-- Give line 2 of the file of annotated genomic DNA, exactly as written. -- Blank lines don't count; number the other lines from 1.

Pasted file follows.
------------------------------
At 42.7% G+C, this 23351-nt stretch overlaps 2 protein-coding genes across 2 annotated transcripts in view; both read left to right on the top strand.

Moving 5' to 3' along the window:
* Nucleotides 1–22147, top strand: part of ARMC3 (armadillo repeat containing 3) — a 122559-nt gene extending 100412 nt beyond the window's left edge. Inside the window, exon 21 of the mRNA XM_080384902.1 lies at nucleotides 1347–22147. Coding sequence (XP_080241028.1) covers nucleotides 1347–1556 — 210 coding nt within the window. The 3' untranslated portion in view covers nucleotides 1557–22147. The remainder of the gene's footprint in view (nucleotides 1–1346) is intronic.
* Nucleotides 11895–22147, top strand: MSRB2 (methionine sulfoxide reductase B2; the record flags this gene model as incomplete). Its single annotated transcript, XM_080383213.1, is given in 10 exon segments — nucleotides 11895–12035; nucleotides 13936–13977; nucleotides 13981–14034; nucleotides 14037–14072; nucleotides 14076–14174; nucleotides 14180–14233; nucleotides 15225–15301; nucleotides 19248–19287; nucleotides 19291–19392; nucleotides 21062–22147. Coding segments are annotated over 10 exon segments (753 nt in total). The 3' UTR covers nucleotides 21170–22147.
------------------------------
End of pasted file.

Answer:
Moving 5' to 3' along the window: